cool, but you were distracted from the lack of summer warmth by the absolute beauty
of Sounds. We caught up at Wilderness Guides HQ and were fully and expertly briefed
about our upcoming trip.
You know when someone looks at you and you can see doubt in their eyes?
Martyn, our Wilderness Guide, looks at us with ‘professional’ concern as he explains
day two’s 24km mountain bike ride.
“Just how much mountain biking experience do you have?” he asks dubiously.
We are 3 women in our 50s with varying levels of competence and Martyn
obviously has doubts about our biking abitilies. He explains that this is a difficult ride,
rated a grade 4-5, and we will likely be pushing our bikes up and down hills for a fair
amount of the track. He offers us the easier option of riding along a road through
Kenepuru Sounds, but we fail to take the hint and reply, "It's OK, we'll be right, we'll
stick to the track!" How naive we were...
08//WHERE ACTIONS SPEAK LOUDER THAN WORDS/#218
Marlborough Sounds in all its beauty - Image compliments of Wilderness Guides
Top: Leaving Picton on day one of our journey
Left to Right: Map check / Take the time to read the history of the area at the start of the hike in Ship Cove / Linda, appreciating the native fauna
As day one dawns, another unseasonably cold
one, it’s an early start as we meet the guides for a
final briefing at 7.30 am. With a pack lunch provided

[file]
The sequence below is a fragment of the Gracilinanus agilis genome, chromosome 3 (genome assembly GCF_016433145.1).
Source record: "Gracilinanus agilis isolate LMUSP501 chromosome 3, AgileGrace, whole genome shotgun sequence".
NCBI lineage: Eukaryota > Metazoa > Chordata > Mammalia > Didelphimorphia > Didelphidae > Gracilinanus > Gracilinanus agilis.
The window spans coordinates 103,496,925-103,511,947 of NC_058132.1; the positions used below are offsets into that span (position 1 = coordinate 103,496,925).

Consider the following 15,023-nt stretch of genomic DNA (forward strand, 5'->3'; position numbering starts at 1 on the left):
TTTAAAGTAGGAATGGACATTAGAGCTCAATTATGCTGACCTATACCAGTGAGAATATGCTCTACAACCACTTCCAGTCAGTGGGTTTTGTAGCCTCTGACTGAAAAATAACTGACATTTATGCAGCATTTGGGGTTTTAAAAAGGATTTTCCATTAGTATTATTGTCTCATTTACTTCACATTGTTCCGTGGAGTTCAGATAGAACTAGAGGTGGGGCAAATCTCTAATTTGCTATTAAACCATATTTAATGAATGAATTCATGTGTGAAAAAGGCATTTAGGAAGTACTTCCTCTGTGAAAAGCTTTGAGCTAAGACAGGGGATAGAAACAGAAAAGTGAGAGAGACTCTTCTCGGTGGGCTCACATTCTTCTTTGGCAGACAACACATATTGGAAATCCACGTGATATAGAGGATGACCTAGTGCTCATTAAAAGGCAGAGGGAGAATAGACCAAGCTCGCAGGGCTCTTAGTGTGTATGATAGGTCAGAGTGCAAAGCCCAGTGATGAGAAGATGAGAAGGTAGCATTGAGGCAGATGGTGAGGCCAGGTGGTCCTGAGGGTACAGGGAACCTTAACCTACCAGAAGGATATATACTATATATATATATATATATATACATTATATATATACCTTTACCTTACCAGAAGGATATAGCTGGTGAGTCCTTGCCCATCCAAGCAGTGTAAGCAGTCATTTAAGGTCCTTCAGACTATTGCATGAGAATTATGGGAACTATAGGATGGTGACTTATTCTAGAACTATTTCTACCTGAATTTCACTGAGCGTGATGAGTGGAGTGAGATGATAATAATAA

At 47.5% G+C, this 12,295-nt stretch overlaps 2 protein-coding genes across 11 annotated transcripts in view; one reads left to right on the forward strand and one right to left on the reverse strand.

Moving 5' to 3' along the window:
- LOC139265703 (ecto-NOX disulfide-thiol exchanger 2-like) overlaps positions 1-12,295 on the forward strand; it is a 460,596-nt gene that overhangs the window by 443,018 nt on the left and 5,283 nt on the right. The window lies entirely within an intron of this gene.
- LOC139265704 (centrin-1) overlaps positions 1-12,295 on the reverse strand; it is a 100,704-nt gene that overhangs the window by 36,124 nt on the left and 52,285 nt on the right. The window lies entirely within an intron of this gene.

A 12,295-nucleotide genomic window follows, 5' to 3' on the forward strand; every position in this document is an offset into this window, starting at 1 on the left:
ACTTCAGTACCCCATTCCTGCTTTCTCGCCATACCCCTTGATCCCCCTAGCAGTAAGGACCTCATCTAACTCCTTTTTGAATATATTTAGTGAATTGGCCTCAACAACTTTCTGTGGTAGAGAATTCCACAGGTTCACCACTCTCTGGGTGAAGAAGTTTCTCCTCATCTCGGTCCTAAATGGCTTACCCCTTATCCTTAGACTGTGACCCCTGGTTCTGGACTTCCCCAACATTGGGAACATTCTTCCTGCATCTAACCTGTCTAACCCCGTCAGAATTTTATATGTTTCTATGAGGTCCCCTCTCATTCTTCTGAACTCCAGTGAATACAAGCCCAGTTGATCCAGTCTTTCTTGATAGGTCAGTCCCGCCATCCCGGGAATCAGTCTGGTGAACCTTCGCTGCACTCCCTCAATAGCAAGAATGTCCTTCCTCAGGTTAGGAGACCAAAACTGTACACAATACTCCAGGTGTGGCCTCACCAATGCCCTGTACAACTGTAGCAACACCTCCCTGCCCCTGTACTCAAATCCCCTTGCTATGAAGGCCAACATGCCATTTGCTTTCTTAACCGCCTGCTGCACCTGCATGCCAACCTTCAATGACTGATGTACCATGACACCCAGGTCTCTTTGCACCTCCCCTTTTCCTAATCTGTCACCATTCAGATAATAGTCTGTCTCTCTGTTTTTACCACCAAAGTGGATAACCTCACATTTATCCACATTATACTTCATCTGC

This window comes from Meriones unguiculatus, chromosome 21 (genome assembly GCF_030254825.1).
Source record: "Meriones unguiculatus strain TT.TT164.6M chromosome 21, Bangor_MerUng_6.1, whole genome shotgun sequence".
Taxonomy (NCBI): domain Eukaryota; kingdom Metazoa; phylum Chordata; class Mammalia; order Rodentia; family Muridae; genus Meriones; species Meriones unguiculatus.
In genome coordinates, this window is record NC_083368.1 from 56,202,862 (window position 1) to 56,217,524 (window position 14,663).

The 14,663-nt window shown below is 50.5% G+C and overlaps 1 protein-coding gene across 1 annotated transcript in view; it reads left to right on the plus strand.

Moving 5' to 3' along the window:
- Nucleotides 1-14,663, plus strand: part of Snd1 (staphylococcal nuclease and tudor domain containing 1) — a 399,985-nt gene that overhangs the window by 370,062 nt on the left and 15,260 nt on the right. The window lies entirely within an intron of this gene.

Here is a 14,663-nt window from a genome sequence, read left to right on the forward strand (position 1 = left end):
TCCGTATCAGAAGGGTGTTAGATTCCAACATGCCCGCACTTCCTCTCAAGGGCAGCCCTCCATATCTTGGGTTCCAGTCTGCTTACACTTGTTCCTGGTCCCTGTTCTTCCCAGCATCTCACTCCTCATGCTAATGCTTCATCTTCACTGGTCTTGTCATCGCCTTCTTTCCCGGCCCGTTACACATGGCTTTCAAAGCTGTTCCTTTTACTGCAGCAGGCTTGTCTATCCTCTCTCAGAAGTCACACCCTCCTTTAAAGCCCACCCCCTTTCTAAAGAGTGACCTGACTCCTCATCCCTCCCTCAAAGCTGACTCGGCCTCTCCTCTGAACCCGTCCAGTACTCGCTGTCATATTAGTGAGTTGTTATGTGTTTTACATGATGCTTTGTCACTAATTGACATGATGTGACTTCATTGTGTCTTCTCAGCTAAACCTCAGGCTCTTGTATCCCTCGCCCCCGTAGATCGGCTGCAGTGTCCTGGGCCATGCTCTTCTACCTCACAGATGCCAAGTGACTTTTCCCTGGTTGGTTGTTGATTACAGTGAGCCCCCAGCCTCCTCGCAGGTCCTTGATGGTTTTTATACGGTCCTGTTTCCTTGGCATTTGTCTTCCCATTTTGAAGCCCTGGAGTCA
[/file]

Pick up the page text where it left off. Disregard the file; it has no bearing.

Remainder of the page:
we board Beachcomber Cruises for our ride out to the
start of the track at Ship Cove.
45 minutes into the journey a pod of dolphins
appear alongside the boat, playing in the waves and
wake of our vessel. They are so close we can almost
Ship Cove “Meretoto”, has been memorialised to
mark the landing and trading of Captain Cook. Take the
time to have a look around and visualise how things
must have been when Cook first arrived. There’s a
shelter and toilet for your convenience and information
boards that give a full description of Captain Cook’s
We had a good look around and then set off on the
17km walk. All of our gear was being transported to
our first night’s accommodation thanks to Wilderness
Guides, so all we had to carry was our day pack. This
allowed us to experience the hike without having to
carry too much weight. One thing to note is to make
sure you carry enough clothes and water with you for
all conditions. In the exposed parts of the track, the
strong southerly winds made for cold temperatures